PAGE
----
News / Africa

Tigray, a 'Battleground State' in Ethiopian Elections

Ethiopian PM and Intergovernmental Authority on Development (IGAD) chairman Meles Zenawi, center (File Photo)
Ethiopian PM and Intergovernmental Authority on Development (IGAD) chairman Meles Zenawi, center (File Photo)

Ethiopia's sparsely-populated Tigray region is shaping up as the focal point for the May 23rd elections for parliament. Tigray contributes only 6 percent of Ethiopia's 80 million people. But, it could hold the key to the country's political future.

Tigray might well be called Ethiopia's battleground state, in more ways than one.

A homegrown rebel group, the Tigray People's Liberation Front, or TPLF, waged a guerrilla war in the 1970s and 80s that toppled the country's Soviet-backed military regime. During the war, Tigray was the epicenter of a famine that killed as many as a million people. It was also the front-line state in a war against Eritrea from 1998-2000, which claimed another 70,000 lives.

Today, the TPLF's leaders are Ethiopia's leaders. They comprise the core of the ruling Ethiopian People's Revolutionary Democratic Front (EPRDF), starting with Prime Minister Meles Zenawi.

But with elections 2.5 weeks away, Tigray is again a battleground. After 19 years in power, the ruling party is facing its first significant electoral challenge in its stronghold. Moreover, it is a challenge from within, led by members of a breakaway TPLF faction.

The opposition's attack is aimed at two sensitive and emotional issues: the concept of Revolutionary Democracy that is the heart of the ruling party's ideology; and the troubled relationship with neighboring Eritrea.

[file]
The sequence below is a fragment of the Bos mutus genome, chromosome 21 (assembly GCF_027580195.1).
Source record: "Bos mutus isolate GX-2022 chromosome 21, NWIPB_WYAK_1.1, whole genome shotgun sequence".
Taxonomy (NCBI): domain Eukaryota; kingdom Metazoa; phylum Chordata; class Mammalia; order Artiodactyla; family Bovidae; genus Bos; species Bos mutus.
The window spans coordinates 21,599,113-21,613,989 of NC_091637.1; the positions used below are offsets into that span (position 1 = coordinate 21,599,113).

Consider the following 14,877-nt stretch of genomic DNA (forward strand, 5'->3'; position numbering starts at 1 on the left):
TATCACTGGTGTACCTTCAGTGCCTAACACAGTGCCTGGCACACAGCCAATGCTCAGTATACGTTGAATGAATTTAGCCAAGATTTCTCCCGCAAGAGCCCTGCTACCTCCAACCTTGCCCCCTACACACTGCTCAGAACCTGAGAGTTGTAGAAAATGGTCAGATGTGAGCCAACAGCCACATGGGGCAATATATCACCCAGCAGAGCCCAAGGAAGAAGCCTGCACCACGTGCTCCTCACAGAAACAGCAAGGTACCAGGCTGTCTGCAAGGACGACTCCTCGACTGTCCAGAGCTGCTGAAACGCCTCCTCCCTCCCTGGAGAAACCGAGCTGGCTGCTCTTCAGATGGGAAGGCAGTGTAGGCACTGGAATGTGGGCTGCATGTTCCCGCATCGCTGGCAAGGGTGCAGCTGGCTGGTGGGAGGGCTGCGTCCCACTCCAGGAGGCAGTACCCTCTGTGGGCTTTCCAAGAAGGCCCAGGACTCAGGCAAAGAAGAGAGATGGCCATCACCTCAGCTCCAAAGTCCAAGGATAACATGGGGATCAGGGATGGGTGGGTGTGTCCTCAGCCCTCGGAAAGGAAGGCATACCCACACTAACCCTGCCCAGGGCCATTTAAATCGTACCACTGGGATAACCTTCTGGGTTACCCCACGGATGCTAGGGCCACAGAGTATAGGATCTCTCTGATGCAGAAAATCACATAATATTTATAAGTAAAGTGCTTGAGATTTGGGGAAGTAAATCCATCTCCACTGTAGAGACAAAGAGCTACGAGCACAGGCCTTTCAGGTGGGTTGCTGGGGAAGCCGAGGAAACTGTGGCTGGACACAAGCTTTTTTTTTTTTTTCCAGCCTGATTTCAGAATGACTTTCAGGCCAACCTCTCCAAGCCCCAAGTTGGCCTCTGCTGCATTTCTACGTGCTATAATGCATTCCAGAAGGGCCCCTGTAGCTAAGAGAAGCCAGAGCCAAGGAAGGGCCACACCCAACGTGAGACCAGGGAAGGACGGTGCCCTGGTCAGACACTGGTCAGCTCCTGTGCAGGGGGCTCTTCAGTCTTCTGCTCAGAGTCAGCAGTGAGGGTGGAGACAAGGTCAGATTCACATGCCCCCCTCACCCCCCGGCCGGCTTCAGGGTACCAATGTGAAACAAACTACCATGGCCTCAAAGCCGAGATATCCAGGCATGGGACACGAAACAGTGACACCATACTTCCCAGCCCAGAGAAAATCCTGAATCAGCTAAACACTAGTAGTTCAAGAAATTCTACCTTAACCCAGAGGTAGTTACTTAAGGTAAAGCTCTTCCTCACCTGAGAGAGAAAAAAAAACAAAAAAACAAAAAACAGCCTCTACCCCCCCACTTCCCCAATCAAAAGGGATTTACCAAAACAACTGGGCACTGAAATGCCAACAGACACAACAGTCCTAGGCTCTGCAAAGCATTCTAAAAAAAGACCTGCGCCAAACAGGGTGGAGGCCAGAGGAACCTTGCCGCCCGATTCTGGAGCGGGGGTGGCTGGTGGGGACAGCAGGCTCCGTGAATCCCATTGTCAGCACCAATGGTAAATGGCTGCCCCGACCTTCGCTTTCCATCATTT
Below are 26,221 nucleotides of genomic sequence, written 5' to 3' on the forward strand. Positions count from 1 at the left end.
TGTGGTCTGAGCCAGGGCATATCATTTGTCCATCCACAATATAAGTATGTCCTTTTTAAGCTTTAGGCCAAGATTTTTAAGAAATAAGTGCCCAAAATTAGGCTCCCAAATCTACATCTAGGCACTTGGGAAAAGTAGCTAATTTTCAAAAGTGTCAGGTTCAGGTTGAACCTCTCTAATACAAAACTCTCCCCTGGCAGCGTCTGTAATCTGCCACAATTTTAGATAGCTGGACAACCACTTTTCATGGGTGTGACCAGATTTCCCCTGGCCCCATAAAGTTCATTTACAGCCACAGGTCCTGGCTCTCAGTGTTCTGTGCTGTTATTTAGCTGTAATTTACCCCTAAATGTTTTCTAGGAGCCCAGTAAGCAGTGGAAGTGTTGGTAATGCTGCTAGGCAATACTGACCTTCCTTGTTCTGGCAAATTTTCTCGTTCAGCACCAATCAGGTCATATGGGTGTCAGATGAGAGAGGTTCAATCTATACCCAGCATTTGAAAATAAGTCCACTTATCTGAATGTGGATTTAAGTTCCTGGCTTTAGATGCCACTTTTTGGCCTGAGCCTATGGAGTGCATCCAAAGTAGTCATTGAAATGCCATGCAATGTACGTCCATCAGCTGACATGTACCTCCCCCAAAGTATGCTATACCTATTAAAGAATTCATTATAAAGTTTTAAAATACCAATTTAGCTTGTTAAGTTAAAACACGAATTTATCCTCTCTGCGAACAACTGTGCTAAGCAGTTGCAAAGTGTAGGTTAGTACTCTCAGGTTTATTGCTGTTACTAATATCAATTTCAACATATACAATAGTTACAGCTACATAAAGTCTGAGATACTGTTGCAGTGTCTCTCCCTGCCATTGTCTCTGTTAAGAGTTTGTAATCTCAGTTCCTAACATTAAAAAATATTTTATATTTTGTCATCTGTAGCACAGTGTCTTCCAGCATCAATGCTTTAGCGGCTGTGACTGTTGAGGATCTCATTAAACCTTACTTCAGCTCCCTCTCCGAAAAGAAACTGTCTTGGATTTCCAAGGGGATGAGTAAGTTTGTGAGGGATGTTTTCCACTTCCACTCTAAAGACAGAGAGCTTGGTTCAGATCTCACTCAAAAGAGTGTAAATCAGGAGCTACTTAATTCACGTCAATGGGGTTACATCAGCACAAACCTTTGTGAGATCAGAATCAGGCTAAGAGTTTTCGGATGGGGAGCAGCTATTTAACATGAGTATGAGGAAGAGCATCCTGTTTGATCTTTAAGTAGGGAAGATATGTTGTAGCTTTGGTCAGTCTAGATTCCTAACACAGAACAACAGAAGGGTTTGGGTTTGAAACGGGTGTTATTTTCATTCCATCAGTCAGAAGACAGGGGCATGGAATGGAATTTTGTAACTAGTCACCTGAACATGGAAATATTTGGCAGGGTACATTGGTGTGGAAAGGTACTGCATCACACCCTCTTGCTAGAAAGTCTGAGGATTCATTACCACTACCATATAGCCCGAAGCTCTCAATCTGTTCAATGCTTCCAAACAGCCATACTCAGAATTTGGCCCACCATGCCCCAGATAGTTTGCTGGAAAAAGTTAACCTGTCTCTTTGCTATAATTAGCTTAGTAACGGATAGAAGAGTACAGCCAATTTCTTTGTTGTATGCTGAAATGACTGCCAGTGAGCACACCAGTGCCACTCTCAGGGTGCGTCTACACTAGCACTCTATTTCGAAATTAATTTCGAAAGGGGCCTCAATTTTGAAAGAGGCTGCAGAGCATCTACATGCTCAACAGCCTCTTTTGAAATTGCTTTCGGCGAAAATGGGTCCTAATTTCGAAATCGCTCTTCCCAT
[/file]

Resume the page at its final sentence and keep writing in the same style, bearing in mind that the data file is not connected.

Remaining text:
Opposition spokesman and candidate for Tigray's regional parliament, Berhanu Berhe, calls Revolutionary Democracy a Marxist-Leninist recipe for a one-party dictatorship.

"Revolutionary Democracy is an ideology that categorizes society into class. Then some of the classes are enemies, the others are friends," said Berhe. "That is class analysis. And this class analysis is basically Leninist policy. Then this policy will crush the enemies using the friendly classes, and this does not work. The failure of the Soviet Union was this."

Aregash Adane was one of the TPLF's top women fighters during what is known as the 'armed struggle'. She is the opposition candidate challenging Prime Minister Meles.

Aregash once shared the dream of a revolutionary democratic state bringing justice and economic development to Ethiopia. She says 19 years of bitter experience has shown otherwise.

"We have to learn from our experiences. This is not a short period. And I do not think this Revolutionary Democracy will bring basic change in our country," she said. "It has proved a failure. Do we have to stay another 19 years to understand there is a failure in our country by the leadership of Revolutionary Democracy."

Criticism of Revolutionary Democracy infuriates ruling party officials. They call talk of dictatorship a 'ridiculous allegation' for which opposition leaders may be called to account after the election.